With the exception of a few weapons for aircraft and light vehicles Soviet production tended to focus on just a few calibers- 76mm, 85mm, 120mm, 122mm, 152mm. They rapidly narrowed each caliber to a few key systems usable for as many applications as possible and then concentrated on cost reduction measures. Streamlining often mean inferior not superior products in a purely technical sense. T-34 armor that was too brittle, guns that wore out much faster than western versions, transmissions that would only last 500 miles, skipping rubber on track pads etc. All reduced cost, eased production and the fact that they would not survive long technically didn't matter because they were not going to survive long physically either.

    So how do you mass 230.000 mortars when they're issued at battalion and regiment level ?

    82-PM-41 - Wikipedia, the free encyclopedia
    M1938 mortar - Wikipedia, the free encyclopedia
    PM-38 - Wikipedia, the free encyclopedia
    Easy you discount the 50mm, and that leaves far fewer 82 and 120mm weapons which have a range of 3 and 6km respectively. When you have whole Soviet armies trying to push through gaps only a few hundred meters wide in some cases that is more than enough range. You can also task allot company and up mortar (or any other critical asset) assets into ad-hoc units which was common in every army.

  14. #89
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    Quote Originally Posted by zraver View Post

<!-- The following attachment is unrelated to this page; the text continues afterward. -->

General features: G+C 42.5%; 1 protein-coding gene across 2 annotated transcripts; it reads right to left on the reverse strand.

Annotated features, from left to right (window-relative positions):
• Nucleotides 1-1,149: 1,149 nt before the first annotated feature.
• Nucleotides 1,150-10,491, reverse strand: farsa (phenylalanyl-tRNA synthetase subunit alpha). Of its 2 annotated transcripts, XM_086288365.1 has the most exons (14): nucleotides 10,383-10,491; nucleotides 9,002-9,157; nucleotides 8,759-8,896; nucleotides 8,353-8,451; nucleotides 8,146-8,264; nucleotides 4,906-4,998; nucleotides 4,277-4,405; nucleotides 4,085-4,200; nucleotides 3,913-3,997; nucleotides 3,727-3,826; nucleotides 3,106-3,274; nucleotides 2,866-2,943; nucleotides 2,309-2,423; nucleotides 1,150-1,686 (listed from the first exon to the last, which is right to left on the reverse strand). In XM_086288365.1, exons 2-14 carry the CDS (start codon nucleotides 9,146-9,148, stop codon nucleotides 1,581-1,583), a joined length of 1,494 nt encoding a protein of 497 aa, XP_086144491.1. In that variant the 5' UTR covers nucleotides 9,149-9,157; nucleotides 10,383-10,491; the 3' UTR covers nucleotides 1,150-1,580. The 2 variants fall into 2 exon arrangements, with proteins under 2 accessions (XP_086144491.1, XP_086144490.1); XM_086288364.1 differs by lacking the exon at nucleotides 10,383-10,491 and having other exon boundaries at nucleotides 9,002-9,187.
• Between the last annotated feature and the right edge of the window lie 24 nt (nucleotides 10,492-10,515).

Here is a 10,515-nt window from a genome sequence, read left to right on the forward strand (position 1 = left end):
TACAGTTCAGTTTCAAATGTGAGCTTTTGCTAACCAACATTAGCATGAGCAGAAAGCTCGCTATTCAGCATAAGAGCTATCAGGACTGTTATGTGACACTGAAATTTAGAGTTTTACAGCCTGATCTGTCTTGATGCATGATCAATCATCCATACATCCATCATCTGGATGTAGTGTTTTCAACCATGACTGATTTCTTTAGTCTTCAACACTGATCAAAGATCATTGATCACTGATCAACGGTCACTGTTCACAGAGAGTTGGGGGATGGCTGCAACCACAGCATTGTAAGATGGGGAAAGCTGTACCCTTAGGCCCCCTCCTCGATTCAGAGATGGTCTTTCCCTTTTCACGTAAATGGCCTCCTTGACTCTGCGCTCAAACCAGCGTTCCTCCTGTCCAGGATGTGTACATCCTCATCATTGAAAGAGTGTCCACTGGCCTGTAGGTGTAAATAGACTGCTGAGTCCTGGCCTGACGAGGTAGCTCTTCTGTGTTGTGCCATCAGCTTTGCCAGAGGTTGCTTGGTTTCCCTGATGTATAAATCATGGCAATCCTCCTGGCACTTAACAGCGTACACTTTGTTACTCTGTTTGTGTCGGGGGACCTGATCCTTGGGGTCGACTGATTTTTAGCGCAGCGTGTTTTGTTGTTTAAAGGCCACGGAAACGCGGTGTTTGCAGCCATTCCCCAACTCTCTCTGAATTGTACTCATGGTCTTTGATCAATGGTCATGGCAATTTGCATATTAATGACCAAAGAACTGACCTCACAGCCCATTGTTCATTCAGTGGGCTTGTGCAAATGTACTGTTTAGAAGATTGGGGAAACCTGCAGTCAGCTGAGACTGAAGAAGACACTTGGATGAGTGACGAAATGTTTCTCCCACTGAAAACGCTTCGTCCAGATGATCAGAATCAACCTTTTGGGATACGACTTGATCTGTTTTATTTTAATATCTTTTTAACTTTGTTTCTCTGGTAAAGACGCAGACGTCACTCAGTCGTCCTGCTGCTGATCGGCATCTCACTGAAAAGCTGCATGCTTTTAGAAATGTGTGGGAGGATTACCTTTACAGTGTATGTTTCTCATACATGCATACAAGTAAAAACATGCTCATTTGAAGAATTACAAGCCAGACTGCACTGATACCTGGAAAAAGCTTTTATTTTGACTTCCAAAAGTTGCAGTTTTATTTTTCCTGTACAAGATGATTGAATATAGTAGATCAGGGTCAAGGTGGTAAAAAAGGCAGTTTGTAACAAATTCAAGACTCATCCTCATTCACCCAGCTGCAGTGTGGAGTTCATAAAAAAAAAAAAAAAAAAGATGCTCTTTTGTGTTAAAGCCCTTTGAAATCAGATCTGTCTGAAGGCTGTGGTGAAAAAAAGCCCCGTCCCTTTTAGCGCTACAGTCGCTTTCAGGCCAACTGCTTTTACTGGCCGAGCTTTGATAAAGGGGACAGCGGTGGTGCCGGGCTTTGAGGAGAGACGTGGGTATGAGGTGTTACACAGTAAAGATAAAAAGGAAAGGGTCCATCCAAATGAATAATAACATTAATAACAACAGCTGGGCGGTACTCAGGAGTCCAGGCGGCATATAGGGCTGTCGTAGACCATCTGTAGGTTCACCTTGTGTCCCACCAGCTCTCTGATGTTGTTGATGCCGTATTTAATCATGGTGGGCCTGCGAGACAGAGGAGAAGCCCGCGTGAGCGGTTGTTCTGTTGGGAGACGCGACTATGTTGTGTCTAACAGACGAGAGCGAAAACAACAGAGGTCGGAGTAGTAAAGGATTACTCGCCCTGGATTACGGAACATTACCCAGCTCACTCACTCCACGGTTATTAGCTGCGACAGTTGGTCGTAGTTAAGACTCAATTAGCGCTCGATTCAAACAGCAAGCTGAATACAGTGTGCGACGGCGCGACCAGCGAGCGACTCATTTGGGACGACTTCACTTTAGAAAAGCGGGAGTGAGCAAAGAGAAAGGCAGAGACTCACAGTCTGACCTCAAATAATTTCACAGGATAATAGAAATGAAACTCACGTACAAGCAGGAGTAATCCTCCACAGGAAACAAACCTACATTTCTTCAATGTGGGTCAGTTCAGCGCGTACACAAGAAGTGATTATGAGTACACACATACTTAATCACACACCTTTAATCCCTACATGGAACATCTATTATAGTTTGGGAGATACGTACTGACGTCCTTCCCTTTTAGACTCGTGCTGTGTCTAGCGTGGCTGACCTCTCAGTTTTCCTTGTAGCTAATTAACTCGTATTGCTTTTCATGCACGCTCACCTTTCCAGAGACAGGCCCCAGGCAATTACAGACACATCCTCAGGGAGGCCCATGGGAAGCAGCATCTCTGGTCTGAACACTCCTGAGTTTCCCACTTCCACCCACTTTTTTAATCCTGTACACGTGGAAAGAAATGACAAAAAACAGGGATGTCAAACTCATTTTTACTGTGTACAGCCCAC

If the US was not in the war agaisnt Germany, a US/KMT quasi alliance against an invading Soviet army might actually prompt a Japanese-Soviet alliance not vice versa. Which will really mess things up back in Europe.

    1937- Start of the second Sino-Japanese war. China is supported by the USSR and Germany.
    1939- The USSR invades Finland and the UK/Fr condem the move, Germany and the USSR invade Poland and the UK/Fr declare war.
    1940- France falls, the tripartite pact (axis is announced, German support for China dries up., US passes LL...

    1941- Soviet-Japanese non-agression pact, Soviet support for China dries up. Japan attacks the US and UK but Hitler doesn't declare war on the US. US and UK ally with China. German invades the USSR and Churchhill declares common cause with Stalin.

    1942- for what ever reason Stalin invades China, the KMT with AVG P-40 Warhawk air cover and US weapons effectively opposes them, and the death of US servicemen paints the Soviets as a Japanese ally or combines the terms fasism and communism as comufascist in the American Lexicon. This creates common cause between the Soviets and Japanese to divide up China like Poland in 1939.